God how I loved Evel Knievel. As a young boy I initially thought he was fictional. Later on I realized he was a real guy who was on the fast track to superhero-dom. I had the jumping toy, watched him on TV, and just felt so inspired by his insanely stupid yet important heroic deeds. Recently I watched a cable biography of the man and realized what a bastard he was in his real life. Nevertheless, I still revere his acts of courage as pure greatness. Even though he failed several times attempting fantastic stunts, his will to get up and try it was staggering. He looked death in the eye over and over during statistically impossible long life and always ended up saying I’ll be back. What a sad thing. I watched some of his jumps on YouTube and cringed after every one. You would think that after his injuries he’d just say forget it I can’t take anymore but instead he would pray every night and ask God for the chance to try again. To stand alone. To do what made himself feel alive.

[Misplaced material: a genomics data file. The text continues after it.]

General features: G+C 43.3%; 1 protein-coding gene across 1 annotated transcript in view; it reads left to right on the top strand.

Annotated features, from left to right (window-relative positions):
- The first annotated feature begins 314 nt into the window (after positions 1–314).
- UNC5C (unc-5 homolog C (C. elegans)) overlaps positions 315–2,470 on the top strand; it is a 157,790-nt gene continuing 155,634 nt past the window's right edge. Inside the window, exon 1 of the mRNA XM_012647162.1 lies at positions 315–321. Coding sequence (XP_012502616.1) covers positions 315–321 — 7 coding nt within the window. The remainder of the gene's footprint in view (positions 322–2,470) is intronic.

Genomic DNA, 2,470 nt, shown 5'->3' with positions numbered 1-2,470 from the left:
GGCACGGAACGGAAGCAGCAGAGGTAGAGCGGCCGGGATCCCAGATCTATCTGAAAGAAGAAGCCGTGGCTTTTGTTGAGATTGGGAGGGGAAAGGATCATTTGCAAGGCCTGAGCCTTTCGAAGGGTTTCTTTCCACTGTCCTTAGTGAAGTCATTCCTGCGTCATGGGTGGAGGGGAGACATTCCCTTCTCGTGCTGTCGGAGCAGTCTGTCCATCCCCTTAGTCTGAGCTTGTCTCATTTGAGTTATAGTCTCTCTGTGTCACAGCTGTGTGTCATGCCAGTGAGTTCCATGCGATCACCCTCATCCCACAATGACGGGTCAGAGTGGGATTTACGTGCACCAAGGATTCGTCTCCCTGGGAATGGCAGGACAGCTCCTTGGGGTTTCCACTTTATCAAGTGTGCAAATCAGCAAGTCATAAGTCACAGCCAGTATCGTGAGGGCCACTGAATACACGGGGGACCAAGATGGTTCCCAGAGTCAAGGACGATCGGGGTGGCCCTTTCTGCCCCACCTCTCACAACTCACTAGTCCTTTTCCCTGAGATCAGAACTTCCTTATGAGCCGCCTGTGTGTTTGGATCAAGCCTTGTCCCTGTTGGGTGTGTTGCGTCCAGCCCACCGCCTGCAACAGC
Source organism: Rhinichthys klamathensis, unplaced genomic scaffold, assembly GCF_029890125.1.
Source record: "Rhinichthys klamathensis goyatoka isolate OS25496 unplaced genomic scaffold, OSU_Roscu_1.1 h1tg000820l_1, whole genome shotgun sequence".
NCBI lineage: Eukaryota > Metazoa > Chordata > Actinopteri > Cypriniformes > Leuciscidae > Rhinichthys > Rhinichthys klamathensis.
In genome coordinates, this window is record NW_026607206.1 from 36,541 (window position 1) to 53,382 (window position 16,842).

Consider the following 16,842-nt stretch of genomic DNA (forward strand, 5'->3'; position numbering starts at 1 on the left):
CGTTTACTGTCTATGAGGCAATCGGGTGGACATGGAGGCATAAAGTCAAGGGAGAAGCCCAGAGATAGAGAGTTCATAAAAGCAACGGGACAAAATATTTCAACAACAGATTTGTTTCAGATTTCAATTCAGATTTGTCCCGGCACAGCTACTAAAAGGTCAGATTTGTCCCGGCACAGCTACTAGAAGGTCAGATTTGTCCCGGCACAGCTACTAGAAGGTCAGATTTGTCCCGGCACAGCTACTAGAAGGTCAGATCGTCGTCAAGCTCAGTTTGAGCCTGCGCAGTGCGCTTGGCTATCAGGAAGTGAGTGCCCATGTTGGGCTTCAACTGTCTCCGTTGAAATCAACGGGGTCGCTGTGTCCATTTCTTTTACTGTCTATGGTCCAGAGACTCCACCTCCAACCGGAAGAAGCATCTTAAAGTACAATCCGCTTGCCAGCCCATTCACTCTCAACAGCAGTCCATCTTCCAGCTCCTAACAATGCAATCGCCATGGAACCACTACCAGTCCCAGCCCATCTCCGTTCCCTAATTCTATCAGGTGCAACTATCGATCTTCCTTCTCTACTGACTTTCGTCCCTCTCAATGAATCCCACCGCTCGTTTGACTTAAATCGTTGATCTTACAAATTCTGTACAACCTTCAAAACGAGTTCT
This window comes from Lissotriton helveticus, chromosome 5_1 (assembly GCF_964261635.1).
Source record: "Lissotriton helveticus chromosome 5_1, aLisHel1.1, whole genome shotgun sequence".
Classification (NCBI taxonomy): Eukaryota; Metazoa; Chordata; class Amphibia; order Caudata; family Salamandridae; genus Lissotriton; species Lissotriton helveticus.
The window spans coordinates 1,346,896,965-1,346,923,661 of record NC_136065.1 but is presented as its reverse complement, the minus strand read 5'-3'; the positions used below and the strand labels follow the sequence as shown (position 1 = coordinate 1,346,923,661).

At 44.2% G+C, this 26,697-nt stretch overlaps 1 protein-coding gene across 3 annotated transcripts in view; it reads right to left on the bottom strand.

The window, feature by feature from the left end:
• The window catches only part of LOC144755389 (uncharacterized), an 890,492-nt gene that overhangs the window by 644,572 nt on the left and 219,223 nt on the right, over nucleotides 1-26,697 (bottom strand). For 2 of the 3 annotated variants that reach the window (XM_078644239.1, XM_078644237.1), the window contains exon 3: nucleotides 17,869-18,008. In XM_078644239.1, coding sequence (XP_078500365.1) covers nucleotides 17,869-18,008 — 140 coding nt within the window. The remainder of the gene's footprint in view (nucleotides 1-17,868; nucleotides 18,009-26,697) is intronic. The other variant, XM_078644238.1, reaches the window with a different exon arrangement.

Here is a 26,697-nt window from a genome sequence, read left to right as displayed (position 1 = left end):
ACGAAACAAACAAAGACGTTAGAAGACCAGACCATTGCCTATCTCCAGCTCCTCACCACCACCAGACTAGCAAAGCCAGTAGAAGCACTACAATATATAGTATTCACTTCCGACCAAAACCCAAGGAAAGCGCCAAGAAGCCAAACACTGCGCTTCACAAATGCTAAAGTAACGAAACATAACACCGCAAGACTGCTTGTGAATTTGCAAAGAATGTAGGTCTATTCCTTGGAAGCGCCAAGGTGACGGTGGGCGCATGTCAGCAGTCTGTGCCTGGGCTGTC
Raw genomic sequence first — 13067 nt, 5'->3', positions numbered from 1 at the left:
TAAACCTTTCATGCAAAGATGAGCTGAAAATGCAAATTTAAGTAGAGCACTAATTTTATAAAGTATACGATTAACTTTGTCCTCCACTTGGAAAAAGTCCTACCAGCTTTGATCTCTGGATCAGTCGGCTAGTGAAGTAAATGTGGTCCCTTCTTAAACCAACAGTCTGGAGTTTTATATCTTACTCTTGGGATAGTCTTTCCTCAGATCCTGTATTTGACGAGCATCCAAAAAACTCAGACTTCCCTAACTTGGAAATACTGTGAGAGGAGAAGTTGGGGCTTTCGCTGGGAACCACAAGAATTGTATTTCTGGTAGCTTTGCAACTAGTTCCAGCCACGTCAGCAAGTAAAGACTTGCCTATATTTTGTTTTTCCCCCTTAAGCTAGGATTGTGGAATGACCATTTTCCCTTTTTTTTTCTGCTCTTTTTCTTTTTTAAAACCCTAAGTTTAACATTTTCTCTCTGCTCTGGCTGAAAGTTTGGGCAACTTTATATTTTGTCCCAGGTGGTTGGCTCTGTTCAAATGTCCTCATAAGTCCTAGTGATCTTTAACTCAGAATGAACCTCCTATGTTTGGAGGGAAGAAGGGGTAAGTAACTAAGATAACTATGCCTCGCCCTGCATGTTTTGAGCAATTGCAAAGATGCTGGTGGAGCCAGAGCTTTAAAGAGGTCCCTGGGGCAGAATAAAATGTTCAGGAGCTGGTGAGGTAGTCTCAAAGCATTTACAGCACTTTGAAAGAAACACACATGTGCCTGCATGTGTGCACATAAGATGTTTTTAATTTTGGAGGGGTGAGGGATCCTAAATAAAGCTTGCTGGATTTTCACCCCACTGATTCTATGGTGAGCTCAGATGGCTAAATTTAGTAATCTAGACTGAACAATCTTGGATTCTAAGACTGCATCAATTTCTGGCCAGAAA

Sometimes when my mind wanders, I play this game where I imagine that for 1 day, no harm could come to me no matter what I did. I would try to think of the wildest stuff I could do knowing I’d feel no pain and just get up and walk around again. Jumping off buildings, driving off cliffs, standing in front of moving trains, etc. My body would get thrown all over the place but I’d just stand up and find something else to do. I imagine that’s similar to Evel Knievel. To me, thinking those thoughts is simply a creative exercise. Learning to keep my mind open to any thought and exploring my imagination. I think Evel helped give me that. I use it every day with my work and in that setting, I try my best to have no fear. Any idea can work. It just takes someone willing to dream and stand behind it.